Latency, Interconnects, And Poker

Where this year’s Phil Kaufman Award winner placed his bets, and how he won.


Semiconductor Engineering sat down with Larry Pileggi, Coraluppi Head and Tanoto Professor of Electrical and Computer Engineering at Carnegie Mellon University, and the winner of this year’s Phil Kaufman Award for Pioneering Contributions. What follows are excerpts of that conversation.

Semiconductor Engineering sat down with Larry Pileggi, Coraluppi Head and Tanoto Professor of Electrical and Computer Engineering at Carnegie Mellon University, and the winner of this year's Phil Kaufman Award for Pioneering Contributions. What follows are excerpts of that conversation.SE: When did you first get started working in semiconductors — and particularly, EDA?

Pileggi: This was 1984 at Westinghouse research. We were making ASICs — analog and digital — and with digital you had logic simulators. But for analog, there was no way to simulate them at Westinghouse. They didn’t even have SPICE loaded onto the machine. So I got a copy of SPICE from Berkeley and loaded that tape, and I was the first to use it in the research center. I saw how limited it was and thought, ‘There must be more mature things than this.’ While I was working there, I was taking a class with Andrzej Strojwas at CMU (Carnegie Mellon University). He came up to me after a few weeks in that class and said, ‘I really think you should come back to school for a PhD.’ I had never considered it up until that point. But getting paid to go to school? That was cool, so I signed up.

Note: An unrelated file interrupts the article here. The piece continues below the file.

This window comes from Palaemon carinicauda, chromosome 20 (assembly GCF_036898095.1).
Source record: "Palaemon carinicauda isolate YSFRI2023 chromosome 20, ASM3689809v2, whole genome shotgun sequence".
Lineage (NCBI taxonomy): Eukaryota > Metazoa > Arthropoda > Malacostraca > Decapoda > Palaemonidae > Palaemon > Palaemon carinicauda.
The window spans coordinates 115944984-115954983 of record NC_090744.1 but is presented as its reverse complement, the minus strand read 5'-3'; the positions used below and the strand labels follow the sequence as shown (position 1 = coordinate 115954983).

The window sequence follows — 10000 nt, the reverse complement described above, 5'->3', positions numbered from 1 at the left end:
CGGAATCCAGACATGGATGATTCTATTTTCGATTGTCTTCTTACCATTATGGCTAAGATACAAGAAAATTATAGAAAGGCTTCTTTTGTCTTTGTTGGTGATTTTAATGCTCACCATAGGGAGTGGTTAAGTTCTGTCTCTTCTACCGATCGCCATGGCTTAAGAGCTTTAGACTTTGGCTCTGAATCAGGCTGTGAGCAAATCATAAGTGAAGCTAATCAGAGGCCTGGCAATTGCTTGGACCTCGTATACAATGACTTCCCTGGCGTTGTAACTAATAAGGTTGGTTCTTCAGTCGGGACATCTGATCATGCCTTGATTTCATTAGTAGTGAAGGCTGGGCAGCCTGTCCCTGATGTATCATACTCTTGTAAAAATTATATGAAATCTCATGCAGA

SE: Circuit simulation in analog is largely brute force, right?

Pileggi: The tools that are out there are really good. There are many SPICEs out there, and they all have their niches that can do really great things. But it’s not something you can easily scale. That’s really been a challenge. There’s brute force in the innermost loop, but you can accelerate it with hardware.

SE: What was the ‘aha’ moment for you with regard to dealing with latency of interconnect as interconnect continued to scale?